No so intimidated by this angel, I reach and take his hand We walk together to the well. As we approach, I can see that Jesus is seated on the side of the well. He is facing off to one side and is ministering to the crowd which surrounds him. There is a whole variety of life before him and around the well.   Older men and younger travelers, men and women, who have stopped to renew themselves for their journey. Families sit together at the well, children leaning on their parent’s arms, swinging their feet absently to pass the time.

My escort stops a good distance from the well and takes off the robe. Its reminds me of a child from a nativity play, taking off his father’s bathrobe. The boy is wearing a wrinkled tee-shirt and jeans. He smiles at me and goes off to find his seat in the crowd. I pick up the robe and put it on, tying the sash around my waist. It doesn’t fit me very well either.

I walk toward the well and take a seat on a stone bench at the edge of the circle. Jesus continues to talk to the crowd, to touch the heads of small children as they wander up to the well and play in the open space at his feet.

His words do not sound urgent or hurried, but they are captivating. It is as if he speaks and the reality of this world becomes just a bit clearer. His words are not begging words of should and ought and urgent supplication, but being words of the reality which we seldom see. He reveals the parts of heaven which brush into our days and which we can take hold of and weave into the picture of who we are. He speaks his own spirit into our hearts and we feel an echo there, an answer which whispers a fervent “yes” to what he says we can be.

I am fed slowly by the words, each a drop of strength in the reservoir which was so empty. They fall onto my ears, into my soul.

Then he rises to go and looks around for his outer robe. It’s not on the well beside him, where he had placed it. The child who guided me here sneaks a look at me and wrinkles up his face in a silly grin, shrugging his shoulders. The robe I wrapped around me belongs to the Lord. Quickly I take it off and fold it over my arm. Tentatively, I make my way to the well and offer it to Jesus. He chuckles and takes the robe from my hands. Then he swings the robe up, as if to place it around his shoulders, but instead it envelopes the whole crowd. His robe wraps us all in warmth and hugs us in a collective union to himself.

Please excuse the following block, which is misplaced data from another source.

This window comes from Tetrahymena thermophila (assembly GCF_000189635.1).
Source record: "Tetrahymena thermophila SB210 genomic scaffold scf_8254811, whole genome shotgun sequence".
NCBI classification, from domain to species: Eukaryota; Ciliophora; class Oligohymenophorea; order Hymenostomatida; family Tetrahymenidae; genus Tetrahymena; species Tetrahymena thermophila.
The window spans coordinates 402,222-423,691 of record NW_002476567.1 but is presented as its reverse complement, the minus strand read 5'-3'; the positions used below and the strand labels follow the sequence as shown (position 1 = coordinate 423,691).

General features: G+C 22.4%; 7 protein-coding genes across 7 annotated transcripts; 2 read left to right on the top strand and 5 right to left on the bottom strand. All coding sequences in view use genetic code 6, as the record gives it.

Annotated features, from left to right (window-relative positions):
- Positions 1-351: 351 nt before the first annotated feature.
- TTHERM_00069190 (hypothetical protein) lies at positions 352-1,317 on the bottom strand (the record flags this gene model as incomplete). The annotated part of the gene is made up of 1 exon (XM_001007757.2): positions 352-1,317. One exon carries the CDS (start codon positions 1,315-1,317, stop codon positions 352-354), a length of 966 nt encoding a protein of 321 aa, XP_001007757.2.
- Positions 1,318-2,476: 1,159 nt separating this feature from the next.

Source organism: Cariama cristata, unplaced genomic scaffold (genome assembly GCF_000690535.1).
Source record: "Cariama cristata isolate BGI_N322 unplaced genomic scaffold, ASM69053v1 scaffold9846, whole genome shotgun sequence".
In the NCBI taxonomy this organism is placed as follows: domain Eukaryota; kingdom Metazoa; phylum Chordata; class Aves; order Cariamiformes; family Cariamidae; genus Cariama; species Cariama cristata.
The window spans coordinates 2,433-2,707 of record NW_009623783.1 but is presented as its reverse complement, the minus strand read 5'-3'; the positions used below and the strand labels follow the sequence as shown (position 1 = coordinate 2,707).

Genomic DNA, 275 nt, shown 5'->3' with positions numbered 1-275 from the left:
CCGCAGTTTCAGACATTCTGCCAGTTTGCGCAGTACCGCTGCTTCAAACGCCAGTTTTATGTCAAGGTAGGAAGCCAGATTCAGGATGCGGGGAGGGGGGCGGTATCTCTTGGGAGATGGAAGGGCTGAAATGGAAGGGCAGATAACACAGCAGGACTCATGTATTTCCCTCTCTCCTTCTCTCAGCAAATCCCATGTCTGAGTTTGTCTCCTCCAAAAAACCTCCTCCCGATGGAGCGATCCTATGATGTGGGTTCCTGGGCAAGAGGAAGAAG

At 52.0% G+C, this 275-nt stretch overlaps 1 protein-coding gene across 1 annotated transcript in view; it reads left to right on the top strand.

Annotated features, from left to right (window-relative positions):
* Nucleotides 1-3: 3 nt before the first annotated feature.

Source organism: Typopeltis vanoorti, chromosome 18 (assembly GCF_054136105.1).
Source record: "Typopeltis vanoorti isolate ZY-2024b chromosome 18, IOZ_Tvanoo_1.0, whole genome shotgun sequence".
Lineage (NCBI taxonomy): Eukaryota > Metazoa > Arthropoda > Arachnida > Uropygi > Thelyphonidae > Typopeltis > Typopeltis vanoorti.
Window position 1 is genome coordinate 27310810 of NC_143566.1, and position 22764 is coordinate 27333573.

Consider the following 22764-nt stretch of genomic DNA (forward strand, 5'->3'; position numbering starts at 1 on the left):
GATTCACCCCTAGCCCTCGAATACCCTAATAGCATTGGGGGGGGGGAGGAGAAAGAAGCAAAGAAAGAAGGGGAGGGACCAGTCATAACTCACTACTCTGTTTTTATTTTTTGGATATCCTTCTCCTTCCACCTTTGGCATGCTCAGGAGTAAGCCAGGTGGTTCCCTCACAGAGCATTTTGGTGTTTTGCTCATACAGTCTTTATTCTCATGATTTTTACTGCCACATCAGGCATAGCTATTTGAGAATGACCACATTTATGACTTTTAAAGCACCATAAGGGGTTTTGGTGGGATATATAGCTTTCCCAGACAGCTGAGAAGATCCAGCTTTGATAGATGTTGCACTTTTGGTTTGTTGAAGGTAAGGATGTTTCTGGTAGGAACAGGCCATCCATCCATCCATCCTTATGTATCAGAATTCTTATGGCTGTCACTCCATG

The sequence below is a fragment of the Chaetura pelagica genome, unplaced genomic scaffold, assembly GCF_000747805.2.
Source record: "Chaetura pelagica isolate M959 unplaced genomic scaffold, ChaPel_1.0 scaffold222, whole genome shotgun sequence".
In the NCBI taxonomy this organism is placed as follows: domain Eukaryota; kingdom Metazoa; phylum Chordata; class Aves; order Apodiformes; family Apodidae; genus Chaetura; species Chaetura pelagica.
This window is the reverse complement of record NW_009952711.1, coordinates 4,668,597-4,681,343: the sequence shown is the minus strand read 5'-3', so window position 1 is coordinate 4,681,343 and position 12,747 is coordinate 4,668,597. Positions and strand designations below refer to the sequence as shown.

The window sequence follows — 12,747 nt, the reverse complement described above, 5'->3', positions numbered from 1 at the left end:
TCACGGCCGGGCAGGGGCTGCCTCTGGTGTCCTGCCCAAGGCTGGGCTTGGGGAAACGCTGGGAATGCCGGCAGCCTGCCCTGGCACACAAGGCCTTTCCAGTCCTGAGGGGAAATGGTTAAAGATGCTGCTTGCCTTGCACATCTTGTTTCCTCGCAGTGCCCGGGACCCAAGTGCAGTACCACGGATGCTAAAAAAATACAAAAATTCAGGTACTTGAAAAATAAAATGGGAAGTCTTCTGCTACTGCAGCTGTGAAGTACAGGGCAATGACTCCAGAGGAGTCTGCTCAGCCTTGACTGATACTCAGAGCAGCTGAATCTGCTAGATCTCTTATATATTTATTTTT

Wrapped in his love, I think I can find the strength to enter my day. I do not feel triumphant, not even sure that I can accomplish what I have placed before myself to do. But I know that his word is slowly feeding my soul and bringing pieces of a different reality into my world of desires and fears.  So I am grateful, almost content, as I return to my office and my tasks.

1 24 95

[image modified from photo by amenclinicsphotos ac per cc 2.0]

 

 

sometimes

open palmWhen you sit
Quietly
With your hands open in your lap
Sometimes
You can manage
To open your mind
As well.

You will begin to see beyond
The boundaries
You have accepted
As true.

And if you are quiet
And open
For just a bit longer
Sometimes
Your heart will open, too
And you will find
That there are no boundaries
For love.

It will find you
And fill you
And then
You will be full.

Of course,
You cannot hold it all.
You will overflow.
Love is like that.
Isn’t it?

[photo by Molly per cc 2.0]

Hollows

cave on the beach
In this quiet hollow,
In this deep, still, place
My heart at first is quieted.
It gives up the rumble of my days
And the persistent picking of my thoughts
And the undertow of worry.
All these are splashed upon the shore like foam.
They dissolve upon the great beach of your
presence.
Until, at last, they simply flow in and out without
much noise.
They come and go, but do not call to me.

I find, at last a quiet space to be.
And there I sit and listen to my heart.
And to your whispered presence
In its hollows.

2 27 01

[photo by Kate McDonald per cc 2.0]

breathing lessons

meditationTo focus the mind on the rhythm of breath
Seems, at first, a distraction –
Working to set the ‘right’ rhythm
Fighting off the random thoughts that assail my peace.

Struggling to be still – it seems a contradiction.

Or a koan, perhaps.

Wearing myself out with struggle
So that I must put down the battle
Out of sheer fatigue.
And find … what?
You, perhaps, … and me.

[image by Peter earwig per cc 2.0]

a Narnia encounter (3)

along the beach[This is a continuing meditation. Part 1 is here; part 2 is here.]

I wait … and fidget … and wait some more.

Too often my mind rushes ahead of my day and I leave the real moments of my life behind. I have not learned to stay put; to live life as it comes, rather than waiting to live until my plans develop. (Which, of course, they never quite do.)

I think of the giant who brought me here as a simple soul, but he is wiser than I have realized. He seems content … or rather, he seems quite pleased … to do his part and trust that the rest will unfold as it should. That is not so easy for me.